As was discussed in the Forrest expedition section the Confederates made little effort to prepare for a second day of battle. Many units retreated to the Union camps to find food and use the tents. Some units slept in line of battle where they ended the first day. Polk gathered some of his corps and retreated to their camp of the previous night well south of the battlefield. Beauregard shared a tent with Bragg so they probably discussed some ideas for the next day but there was no command council held to share information and plans. This disorganization does not allow Beauregard to effectively deal with the Union advance early on April 7.
The simple solution would have been to gather his commanders that night to discuss plans for the next day. The council of war would have been able to make a few easy decisions that would have changed the start of the second day of battle. The first would have been to arrange troops logically within the battlefield, not having some up front, some in the Union camps and some miles to the rear. Forrest might have been able to present his information about the arrival of Buell's army at such a meeting. A decision about whether to retreat or do something else could have been made.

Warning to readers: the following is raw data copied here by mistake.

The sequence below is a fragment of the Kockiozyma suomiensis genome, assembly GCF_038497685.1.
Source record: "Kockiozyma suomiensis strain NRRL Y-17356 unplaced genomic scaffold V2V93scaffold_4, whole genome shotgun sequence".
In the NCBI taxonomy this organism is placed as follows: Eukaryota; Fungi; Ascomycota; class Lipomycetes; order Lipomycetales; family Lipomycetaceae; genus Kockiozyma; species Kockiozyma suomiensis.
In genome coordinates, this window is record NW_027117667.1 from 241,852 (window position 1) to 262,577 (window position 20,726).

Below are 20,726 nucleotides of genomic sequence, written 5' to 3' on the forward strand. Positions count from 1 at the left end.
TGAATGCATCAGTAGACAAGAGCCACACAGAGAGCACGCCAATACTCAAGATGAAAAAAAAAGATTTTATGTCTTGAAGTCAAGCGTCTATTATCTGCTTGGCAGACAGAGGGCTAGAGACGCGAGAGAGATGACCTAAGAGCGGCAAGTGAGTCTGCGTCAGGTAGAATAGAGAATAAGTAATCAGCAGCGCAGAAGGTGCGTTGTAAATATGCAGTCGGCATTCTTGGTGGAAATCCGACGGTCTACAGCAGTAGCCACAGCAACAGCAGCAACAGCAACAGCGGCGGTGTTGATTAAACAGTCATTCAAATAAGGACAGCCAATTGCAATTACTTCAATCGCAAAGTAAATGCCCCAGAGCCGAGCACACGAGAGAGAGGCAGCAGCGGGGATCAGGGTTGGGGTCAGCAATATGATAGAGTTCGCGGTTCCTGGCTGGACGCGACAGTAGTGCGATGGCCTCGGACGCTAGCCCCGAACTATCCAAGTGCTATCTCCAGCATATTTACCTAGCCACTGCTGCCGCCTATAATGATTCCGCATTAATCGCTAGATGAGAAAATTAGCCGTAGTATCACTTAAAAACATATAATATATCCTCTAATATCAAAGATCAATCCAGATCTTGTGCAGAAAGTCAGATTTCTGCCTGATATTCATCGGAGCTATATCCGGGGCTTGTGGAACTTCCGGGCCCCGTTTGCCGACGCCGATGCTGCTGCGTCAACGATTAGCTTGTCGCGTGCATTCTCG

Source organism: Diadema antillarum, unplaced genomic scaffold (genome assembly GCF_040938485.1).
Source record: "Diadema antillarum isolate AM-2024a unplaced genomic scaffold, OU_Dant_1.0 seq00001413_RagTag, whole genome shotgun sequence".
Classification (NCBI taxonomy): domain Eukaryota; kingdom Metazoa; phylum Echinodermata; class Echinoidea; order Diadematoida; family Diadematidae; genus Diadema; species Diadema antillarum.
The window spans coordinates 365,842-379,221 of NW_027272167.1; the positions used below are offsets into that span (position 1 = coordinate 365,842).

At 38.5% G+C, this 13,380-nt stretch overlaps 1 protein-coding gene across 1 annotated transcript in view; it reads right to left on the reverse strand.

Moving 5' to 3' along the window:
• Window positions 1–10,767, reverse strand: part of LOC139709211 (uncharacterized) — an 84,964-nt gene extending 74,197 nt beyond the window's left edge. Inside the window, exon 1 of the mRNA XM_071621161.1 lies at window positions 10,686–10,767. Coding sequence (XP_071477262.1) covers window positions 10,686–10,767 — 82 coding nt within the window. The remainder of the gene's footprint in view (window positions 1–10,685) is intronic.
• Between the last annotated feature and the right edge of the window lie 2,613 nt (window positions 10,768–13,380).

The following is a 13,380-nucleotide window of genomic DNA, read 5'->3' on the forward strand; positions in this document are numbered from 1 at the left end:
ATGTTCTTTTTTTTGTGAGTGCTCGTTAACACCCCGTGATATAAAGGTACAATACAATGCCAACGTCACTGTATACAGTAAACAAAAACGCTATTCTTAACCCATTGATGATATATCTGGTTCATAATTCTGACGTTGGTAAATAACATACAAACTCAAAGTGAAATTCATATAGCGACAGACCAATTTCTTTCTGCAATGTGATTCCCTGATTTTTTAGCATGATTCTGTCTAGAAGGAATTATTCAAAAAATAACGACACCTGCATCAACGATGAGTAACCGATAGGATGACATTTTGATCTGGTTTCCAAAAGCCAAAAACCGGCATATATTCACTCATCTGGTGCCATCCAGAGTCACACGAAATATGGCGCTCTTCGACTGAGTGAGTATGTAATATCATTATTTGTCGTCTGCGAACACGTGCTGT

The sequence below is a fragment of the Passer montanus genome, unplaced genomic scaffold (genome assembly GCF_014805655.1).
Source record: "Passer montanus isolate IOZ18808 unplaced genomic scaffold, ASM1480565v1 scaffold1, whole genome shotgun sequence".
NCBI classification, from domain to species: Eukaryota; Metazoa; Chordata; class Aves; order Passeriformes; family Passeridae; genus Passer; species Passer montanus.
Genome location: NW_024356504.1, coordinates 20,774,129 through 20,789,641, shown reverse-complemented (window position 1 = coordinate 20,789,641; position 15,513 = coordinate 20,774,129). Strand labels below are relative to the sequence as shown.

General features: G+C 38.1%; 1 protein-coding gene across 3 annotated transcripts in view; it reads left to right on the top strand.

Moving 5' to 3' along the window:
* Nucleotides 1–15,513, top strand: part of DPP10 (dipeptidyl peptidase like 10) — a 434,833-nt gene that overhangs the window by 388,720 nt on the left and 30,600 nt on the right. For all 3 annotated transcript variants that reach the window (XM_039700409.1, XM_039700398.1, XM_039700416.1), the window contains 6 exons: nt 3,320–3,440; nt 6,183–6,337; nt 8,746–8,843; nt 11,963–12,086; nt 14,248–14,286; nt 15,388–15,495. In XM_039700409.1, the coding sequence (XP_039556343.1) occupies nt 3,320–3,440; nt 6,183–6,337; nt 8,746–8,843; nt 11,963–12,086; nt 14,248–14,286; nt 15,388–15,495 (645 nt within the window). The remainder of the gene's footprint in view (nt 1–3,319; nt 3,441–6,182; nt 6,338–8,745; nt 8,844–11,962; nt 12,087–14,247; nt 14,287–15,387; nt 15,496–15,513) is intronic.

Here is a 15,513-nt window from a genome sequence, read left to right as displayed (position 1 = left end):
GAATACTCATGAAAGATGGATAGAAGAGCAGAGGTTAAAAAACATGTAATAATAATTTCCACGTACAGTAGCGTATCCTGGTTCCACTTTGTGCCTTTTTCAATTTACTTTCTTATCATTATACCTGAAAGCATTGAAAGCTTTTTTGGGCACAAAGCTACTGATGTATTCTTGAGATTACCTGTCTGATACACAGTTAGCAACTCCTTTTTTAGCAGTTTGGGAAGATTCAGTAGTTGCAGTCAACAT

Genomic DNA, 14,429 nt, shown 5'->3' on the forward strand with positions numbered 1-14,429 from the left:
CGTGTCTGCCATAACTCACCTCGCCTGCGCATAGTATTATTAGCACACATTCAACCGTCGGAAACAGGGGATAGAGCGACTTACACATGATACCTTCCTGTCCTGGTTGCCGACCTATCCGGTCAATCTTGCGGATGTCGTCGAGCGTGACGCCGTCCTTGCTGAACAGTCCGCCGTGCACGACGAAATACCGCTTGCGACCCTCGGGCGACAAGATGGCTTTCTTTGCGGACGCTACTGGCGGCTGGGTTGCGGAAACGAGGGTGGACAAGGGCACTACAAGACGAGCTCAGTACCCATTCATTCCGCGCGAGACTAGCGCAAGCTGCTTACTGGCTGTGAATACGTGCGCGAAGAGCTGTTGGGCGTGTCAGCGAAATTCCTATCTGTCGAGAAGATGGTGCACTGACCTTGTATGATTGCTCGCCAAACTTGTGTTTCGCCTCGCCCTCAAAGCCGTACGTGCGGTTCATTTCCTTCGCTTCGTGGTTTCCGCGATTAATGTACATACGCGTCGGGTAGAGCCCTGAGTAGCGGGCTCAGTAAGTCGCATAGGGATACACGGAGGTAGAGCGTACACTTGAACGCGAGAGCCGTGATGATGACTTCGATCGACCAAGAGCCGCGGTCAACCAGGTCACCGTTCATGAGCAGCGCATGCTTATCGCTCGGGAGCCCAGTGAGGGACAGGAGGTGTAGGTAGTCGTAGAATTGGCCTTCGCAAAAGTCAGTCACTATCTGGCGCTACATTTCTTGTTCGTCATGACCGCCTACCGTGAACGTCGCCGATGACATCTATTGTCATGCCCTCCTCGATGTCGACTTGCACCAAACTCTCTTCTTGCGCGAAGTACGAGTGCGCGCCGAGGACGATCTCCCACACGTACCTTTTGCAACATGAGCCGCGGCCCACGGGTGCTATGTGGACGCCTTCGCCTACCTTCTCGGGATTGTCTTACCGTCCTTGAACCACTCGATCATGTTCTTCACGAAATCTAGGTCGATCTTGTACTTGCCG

Ignoring the possibility of a second day was a critical decision and a mistake. This is very similar to Grant thinking that the Confederates would not venture out of Corinth to attack him.
Gettysburg’s Jacob Weikert Farm
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